Expecting too much of a superintendent is part of the problem

Schools Superintendent Maria Goodloe-Johnson’s firing rightly punishes her for the waste, or worse, of district money by her employees, but her departure doesn't mean Susan Enfield or anyone else can dramatically improve our schools unless we redefine the problem.

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Susan Enfield, Highline School District Superintendent and former Seattle Public Schools Interim Superintendent.

Schools Superintendent Maria Goodloe-Johnson’s firing rightly punishes her for the waste, or worse, of district money by her employees, but her departure doesn't mean Susan Enfield or anyone else can dramatically improve our schools unless we redefine the problem.

It’s time for Seattle Public Schools and the School Board to do nothing – or at least very little.

There are competing aphorisms here. One is the currently fashionable “A crisis is a terrible thing to waste,” or words to that effect.

The other is apocryphal Zen (meaning I picked it up from a novel, not through scholarship): “Haste is a fundamental error.”

I am on the side of the latter and here’s why:

Right now people are tight-lipped with anger, wanting to know how this could happen. Working that out is OK. There may even be criminal charges. But everybody already has their own — probably correct — theory; and the School Board has sacked the superintendent and chief financial officer, so most of the punishment has already been meted out.

Problems arise, however, when people start talking as though this were an opportunity for change, a chance to reverse all or some of the educational policies and programs put in place by departing Superintendent Maria Goodloe-Johnson.

What’s wrong with that? Well, even though there are some things lots of us would like to change and over time will change, it buys into the belief (and typical behavior) of school boards that the next superintendent will be a “white knight” or “superman” whose policies will fix everything, close the achievement gap, increase high school graduation — everything!

School Boards are not alone in this. It’s the typical hope of parents and the public, too. After all, what else can you hope for? If you pay somebody a quarter million dollars, they’d better make things better. On average, though, school districts change superintendents every three years or so and though some get booted for ugly financial scandals, a lot — I imagine most — are relieved of duties because, after all, they weren’t “superman,” or woman.

And it’s on to the next great hope.

What to do? Two things. First, the school board needs to tone down expectations that interim Superintendent Susan Enfield or a new superintendent who replaces her after a national search (God forbid, again) will produce notably different student outcomes than what we see now. (Sorry, this is a Gordian Knot, because school boards and the public are rightly disposed to expect that student improvement is the point.)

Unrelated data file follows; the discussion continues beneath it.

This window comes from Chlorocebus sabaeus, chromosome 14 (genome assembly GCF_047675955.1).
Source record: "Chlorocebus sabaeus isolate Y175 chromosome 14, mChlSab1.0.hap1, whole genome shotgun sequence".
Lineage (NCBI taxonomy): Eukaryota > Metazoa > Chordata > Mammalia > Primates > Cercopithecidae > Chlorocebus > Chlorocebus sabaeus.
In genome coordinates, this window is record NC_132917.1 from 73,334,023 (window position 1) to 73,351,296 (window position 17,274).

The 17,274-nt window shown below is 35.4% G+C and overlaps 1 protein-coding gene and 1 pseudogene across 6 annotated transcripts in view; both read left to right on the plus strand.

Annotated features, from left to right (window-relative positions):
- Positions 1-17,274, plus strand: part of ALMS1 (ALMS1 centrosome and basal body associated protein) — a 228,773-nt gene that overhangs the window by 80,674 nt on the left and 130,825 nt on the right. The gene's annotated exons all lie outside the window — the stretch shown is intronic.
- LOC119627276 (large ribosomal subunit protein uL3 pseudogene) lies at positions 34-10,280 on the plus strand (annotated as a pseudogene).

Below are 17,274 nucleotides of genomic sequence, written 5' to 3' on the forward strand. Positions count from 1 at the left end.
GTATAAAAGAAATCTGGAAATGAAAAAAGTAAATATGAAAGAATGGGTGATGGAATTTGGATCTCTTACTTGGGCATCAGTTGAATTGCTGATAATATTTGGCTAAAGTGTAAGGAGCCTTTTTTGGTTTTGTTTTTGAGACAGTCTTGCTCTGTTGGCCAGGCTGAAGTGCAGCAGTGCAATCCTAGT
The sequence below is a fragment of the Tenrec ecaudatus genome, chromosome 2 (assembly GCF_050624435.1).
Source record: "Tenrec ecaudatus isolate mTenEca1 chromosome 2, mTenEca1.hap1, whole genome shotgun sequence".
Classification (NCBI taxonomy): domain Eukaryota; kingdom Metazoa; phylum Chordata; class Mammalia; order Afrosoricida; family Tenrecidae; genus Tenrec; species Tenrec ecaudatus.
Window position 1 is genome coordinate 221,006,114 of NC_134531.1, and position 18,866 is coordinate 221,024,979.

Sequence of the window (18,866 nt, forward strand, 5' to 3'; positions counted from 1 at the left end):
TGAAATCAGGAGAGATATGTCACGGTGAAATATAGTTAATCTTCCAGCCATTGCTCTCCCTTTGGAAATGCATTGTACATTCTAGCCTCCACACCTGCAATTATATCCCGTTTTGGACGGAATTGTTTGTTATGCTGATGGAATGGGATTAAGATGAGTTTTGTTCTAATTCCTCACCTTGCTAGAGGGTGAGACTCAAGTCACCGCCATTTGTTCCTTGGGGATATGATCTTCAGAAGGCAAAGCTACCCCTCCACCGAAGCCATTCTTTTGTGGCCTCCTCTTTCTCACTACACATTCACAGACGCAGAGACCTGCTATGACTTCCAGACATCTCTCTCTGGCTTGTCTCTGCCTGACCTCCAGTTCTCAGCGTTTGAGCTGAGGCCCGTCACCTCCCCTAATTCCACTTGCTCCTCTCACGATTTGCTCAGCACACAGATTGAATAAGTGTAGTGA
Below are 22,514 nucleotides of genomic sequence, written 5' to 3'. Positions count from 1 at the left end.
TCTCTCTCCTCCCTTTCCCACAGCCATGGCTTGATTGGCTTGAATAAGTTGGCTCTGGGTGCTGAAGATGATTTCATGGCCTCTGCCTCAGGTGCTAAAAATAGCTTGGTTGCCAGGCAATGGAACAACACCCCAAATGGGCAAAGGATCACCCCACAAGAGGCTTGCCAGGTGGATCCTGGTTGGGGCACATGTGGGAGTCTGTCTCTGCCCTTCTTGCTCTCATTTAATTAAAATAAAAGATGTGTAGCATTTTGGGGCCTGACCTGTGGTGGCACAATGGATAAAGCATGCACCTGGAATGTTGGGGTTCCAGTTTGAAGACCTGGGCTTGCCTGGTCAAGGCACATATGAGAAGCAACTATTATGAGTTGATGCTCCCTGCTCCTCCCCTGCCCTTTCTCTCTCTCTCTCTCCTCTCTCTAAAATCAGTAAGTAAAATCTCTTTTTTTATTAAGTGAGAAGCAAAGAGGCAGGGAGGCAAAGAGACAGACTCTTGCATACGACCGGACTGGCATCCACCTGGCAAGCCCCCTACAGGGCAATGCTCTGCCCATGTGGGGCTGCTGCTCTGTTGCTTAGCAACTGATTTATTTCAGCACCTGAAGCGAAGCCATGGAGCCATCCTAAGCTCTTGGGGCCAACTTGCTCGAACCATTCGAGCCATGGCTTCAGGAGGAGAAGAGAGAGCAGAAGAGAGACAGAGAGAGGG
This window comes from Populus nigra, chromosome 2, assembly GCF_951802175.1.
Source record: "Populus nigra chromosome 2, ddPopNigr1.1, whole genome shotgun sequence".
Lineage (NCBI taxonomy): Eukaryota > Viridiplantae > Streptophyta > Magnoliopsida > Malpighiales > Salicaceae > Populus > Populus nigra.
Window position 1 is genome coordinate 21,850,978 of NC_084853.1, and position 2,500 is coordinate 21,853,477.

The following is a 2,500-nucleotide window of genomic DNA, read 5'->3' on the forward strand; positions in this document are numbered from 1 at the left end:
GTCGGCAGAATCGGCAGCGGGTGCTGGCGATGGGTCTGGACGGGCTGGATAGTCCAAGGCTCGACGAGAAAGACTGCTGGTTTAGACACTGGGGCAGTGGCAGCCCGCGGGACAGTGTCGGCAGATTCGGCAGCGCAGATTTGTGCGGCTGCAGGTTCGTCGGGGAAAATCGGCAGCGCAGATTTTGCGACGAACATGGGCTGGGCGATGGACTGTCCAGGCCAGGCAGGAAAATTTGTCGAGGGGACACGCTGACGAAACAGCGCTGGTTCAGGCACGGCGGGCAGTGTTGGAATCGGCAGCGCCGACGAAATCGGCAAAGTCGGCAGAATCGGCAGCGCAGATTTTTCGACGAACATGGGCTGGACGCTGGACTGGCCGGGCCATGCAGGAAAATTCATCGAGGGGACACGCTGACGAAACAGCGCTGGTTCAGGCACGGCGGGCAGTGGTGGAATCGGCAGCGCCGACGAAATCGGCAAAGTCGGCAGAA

Second, however, is the opportunity, visible when school boards and the community do — if they can — step back from the “superman” scenario and ask what should be done. In other words, instead of hiring some kind of expert, dusting off your hands, and saying “problem solved,” what about asking, or expecting, from the school board a more studied consideration of the problems — achievement gap, graduation rate — and why they seem so intractable? After all, although the policies and leadership provided by superintendents Stanford-Olshefske-Manhas-Goodloe-Johnson have varied widely (on centralization-decentralization, for example), has there been a really significant change in the problem, or student outcomes?

What should change is the outlook that the school board’s job is to hire someone to close the achievement gap — and, unfortunately, revise the strategy — every three years. Instead, we — the school board and the rest of us — could ask, “What is the problem?” Then, we might discover not some administrative remedy or fad of education philosophy but a simple fact: Our kids can’t read. They can’t read by the third grade and most of the ones who can’t are from families in poverty.

Yes, I know that at some level everyone knows that. Nevertheless, what’s important is that the fact is a much more in-your-face and easily graspable reality than an “achievement gap.” And one big difference is this: If you close the achievement gap, even by a little, you can trumpet that you’ve done good work. (Some, anyway; you can be replaced for not meeting expectations, but at least you can’t be damned.)

In contrast, if you focus on the problem, “many kids can’t read,” then there’s some chance you’ll deploy the school district’s resources to make sure each of those non-readers learns to read — and read well — by the third grade. That is a much, much different goal than “closing the achievement gap” (it is not incremental). And it should lead to much more specific actions.

Since reading well is the most important single life skill that K-12 education can provide, the difference for kids is huge. It’s the difference between being a statistic where your reading score goes from 35 to 40 and you’re still not proficient and actually knowing how to read well.

It can be done “for all kids” as the district is fond of saying, but the coming and going of “super”intendents is not the place to look for the right answers.


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About the Authors & Contributors

Dick Lilly

Dick Lilly

Dick Lilly is a former Seattle Times reporter who covered Seattle neighborhoods, City Hall and public schools during 14-years with the paper.